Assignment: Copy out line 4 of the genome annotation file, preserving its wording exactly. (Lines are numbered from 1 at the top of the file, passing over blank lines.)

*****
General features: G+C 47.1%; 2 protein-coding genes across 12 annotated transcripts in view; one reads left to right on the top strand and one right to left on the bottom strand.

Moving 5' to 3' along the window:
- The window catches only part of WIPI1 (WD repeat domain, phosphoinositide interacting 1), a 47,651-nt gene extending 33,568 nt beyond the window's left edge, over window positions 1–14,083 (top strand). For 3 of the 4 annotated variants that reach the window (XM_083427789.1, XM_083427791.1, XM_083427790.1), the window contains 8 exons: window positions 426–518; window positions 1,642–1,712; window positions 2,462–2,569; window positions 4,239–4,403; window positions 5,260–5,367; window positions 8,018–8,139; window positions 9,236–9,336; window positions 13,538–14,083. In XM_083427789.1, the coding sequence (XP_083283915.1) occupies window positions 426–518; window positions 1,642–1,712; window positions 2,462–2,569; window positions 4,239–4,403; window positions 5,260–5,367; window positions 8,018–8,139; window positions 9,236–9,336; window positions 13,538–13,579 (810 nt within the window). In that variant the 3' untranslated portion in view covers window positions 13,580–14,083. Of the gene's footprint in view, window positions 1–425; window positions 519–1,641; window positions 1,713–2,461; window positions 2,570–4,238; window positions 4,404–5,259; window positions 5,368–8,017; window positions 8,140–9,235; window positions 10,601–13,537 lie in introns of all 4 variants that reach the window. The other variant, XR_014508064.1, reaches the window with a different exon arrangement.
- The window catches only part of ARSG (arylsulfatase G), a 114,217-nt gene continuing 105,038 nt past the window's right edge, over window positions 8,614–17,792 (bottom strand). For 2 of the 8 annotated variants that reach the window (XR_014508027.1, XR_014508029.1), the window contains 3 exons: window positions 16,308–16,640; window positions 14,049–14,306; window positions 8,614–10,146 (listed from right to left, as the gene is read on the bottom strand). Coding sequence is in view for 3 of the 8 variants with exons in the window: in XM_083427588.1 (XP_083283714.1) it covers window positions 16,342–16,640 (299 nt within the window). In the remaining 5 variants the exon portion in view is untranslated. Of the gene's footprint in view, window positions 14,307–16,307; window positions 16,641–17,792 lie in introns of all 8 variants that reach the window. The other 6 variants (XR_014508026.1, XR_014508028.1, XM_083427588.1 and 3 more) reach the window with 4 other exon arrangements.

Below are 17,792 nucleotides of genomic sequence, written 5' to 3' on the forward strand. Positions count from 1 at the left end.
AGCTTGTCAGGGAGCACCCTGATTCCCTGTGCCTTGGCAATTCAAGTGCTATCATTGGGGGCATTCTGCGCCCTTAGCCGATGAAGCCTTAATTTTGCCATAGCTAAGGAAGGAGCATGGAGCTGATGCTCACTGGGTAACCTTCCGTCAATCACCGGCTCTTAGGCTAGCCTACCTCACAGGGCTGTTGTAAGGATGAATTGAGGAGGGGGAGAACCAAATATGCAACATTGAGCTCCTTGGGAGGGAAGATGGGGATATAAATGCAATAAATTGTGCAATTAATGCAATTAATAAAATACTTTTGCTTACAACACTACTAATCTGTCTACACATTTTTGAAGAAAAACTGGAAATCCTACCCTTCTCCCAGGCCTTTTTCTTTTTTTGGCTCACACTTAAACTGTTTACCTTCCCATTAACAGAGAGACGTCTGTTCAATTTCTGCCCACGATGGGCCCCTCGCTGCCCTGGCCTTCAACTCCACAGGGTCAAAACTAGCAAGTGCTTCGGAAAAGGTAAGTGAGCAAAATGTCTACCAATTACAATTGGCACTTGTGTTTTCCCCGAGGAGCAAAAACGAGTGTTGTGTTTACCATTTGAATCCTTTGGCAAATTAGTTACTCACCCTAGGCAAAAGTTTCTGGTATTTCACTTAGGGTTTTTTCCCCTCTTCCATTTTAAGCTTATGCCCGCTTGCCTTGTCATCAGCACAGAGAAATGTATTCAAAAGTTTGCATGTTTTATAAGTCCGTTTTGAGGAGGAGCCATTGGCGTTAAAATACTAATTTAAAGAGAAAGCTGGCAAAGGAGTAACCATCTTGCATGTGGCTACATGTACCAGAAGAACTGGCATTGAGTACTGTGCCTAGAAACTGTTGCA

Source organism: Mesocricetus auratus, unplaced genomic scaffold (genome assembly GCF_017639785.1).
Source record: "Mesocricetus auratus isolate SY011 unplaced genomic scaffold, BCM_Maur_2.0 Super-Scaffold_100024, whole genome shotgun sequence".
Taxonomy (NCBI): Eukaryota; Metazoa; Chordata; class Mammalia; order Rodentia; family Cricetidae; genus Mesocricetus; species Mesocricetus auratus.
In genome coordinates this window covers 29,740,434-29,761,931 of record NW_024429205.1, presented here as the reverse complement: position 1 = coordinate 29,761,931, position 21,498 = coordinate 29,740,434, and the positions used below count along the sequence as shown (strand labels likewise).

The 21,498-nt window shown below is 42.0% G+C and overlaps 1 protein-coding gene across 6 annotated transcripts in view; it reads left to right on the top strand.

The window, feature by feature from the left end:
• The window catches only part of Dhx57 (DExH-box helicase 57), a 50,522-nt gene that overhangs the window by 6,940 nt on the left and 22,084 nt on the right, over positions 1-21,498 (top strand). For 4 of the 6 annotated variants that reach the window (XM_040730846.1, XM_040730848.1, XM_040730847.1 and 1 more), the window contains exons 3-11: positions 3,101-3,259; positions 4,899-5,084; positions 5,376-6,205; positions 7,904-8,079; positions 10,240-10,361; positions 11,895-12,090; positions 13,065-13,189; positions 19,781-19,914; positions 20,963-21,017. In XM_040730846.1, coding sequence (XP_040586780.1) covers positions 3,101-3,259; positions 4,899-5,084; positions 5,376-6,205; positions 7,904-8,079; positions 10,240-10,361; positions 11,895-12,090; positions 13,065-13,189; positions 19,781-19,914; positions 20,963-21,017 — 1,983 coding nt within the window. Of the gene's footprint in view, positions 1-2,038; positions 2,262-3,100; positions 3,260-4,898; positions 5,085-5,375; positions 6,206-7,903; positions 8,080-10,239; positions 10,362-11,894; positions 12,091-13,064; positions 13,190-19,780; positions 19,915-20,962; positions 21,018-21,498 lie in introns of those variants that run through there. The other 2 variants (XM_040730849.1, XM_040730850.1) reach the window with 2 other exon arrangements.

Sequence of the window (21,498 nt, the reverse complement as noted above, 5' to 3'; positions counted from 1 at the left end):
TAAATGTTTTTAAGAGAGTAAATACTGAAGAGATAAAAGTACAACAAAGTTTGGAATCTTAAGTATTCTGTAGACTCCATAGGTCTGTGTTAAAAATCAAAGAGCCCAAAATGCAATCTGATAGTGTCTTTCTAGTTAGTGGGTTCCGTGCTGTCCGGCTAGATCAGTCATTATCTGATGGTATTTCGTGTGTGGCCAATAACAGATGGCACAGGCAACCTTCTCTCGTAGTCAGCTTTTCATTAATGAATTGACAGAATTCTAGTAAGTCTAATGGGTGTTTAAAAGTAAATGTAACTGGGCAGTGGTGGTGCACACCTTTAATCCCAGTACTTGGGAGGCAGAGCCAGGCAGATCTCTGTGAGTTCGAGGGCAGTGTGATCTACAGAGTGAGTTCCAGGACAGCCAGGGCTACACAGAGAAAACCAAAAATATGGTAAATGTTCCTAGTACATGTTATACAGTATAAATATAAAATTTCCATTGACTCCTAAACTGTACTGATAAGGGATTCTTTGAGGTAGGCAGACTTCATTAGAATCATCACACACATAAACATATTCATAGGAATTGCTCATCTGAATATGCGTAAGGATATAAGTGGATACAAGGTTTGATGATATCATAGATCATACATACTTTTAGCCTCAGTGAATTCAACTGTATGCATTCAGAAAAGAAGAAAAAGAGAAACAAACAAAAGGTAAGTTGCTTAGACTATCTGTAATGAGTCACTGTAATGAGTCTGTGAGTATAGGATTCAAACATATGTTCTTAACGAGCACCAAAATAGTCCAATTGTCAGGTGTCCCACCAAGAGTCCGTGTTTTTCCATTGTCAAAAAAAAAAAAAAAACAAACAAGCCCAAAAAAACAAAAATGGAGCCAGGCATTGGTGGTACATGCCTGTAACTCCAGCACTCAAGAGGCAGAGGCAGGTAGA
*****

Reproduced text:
- The window catches only part of ARSG (arylsulfatase G), a 114,217-nt gene continuing 105,038 nt past the window's right edge, over window positions 8,614–17,792 (bottom strand). For 2 of the 8 annotated variants that reach the window (XR_014508027.1, XR_014508029.1), the window contains 3 exons: window positions 16,308–16,640; window positions 14,049–14,306; window positions 8,614–10,146 (listed from right to left, as the gene is read on the bottom strand). Coding sequence is in view for 3 of the 8 variants with exons in the window: in XM_083427588.1 (XP_083283714.1) it covers window positions 16,342–16,640 (299 nt within the window). In the remaining 5 variants the exon portion in view is untranslated. Of the gene's footprint in view, window positions 14,307–16,307; window positions 16,641–17,792 lie in introns of all 8 variants that reach the window. The other 6 variants (XR_014508026.1, XR_014508028.1, XM_083427588.1 and 3 more) reach the window with 4 other exon arrangements.